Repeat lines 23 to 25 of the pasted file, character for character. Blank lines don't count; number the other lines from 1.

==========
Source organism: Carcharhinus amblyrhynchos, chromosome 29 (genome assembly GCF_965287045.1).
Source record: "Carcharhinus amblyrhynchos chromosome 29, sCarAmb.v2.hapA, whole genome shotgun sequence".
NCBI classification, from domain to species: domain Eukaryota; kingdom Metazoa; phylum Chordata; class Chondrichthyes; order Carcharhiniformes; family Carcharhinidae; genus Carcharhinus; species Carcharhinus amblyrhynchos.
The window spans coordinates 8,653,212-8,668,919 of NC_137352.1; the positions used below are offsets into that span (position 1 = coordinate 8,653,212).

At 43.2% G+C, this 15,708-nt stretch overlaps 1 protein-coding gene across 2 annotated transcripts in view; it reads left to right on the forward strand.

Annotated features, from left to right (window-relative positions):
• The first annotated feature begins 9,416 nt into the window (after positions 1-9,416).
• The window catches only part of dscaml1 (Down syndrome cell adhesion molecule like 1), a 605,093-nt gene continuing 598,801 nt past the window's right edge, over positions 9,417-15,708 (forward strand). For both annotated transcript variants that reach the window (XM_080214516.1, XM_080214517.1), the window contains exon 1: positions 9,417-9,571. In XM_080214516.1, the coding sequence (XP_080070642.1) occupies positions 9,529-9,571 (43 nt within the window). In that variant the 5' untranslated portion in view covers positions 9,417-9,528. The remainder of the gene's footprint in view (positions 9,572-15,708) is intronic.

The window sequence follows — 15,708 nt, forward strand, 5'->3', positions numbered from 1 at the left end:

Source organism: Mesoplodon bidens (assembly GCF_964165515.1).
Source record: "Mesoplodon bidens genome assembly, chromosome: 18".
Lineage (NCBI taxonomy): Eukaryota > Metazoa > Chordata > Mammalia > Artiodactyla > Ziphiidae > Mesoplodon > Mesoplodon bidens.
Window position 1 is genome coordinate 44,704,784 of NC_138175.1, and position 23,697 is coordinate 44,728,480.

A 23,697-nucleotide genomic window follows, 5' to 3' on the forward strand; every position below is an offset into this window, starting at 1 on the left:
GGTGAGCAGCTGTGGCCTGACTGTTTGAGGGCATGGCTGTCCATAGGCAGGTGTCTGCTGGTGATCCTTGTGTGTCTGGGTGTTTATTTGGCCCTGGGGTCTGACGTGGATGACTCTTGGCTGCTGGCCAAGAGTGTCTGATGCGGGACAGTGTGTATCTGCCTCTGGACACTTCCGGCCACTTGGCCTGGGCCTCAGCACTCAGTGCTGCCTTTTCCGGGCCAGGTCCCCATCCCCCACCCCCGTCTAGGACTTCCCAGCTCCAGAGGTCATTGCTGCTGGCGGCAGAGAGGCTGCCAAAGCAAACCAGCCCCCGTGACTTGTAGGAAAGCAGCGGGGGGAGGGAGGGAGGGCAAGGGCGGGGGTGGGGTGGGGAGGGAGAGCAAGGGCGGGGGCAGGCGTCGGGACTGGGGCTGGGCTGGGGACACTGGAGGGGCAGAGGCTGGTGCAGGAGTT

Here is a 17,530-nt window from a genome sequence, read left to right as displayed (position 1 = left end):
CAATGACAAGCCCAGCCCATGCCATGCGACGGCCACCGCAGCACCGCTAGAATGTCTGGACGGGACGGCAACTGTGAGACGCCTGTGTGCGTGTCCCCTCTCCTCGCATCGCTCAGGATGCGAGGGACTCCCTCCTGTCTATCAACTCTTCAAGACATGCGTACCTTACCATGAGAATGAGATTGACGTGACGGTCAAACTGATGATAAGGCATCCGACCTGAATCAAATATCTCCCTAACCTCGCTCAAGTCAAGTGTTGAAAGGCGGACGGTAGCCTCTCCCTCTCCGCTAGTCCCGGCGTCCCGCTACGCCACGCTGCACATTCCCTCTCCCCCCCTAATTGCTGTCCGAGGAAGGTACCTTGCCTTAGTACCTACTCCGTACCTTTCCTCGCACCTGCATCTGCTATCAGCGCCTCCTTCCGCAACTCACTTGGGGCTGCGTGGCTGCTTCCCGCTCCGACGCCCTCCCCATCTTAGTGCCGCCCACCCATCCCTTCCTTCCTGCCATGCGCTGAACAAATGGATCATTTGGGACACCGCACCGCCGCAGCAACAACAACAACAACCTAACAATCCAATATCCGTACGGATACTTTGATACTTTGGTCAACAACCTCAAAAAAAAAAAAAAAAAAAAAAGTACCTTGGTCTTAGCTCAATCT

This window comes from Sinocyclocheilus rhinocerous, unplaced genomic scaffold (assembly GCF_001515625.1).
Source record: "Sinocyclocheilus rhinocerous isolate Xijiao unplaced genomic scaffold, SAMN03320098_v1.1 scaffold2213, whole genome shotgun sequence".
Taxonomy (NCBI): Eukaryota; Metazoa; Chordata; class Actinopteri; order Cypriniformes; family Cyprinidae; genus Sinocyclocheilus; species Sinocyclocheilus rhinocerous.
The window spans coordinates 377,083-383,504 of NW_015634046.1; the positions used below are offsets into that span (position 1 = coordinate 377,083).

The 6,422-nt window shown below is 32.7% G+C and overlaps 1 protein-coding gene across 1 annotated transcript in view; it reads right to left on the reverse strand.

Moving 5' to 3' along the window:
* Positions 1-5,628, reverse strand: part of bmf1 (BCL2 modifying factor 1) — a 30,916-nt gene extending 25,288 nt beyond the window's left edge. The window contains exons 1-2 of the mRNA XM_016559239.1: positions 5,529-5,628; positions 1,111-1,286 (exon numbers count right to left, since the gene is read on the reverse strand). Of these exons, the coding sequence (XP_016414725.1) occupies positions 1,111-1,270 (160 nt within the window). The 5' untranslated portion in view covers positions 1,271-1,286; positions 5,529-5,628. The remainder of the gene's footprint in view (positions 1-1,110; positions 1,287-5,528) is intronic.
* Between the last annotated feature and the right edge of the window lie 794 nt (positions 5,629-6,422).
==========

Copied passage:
Moving 5' to 3' along the window:
* Positions 1-5,628, reverse strand: part of bmf1 (BCL2 modifying factor 1) — a 30,916-nt gene extending 25,288 nt beyond the window's left edge. The window contains exons 1-2 of the mRNA XM_016559239.1: positions 5,529-5,628; positions 1,111-1,286 (exon numbers count right to left, since the gene is read on the reverse strand). Of these exons, the coding sequence (XP_016414725.1) occupies positions 1,111-1,270 (160 nt within the window). The 5' untranslated portion in view covers positions 1,271-1,286; positions 5,529-5,628. The remainder of the gene's footprint in view (positions 1-1,110; positions 1,287-5,528) is intronic.
* Between the last annotated feature and the right edge of the window lie 794 nt (positions 5,629-6,422).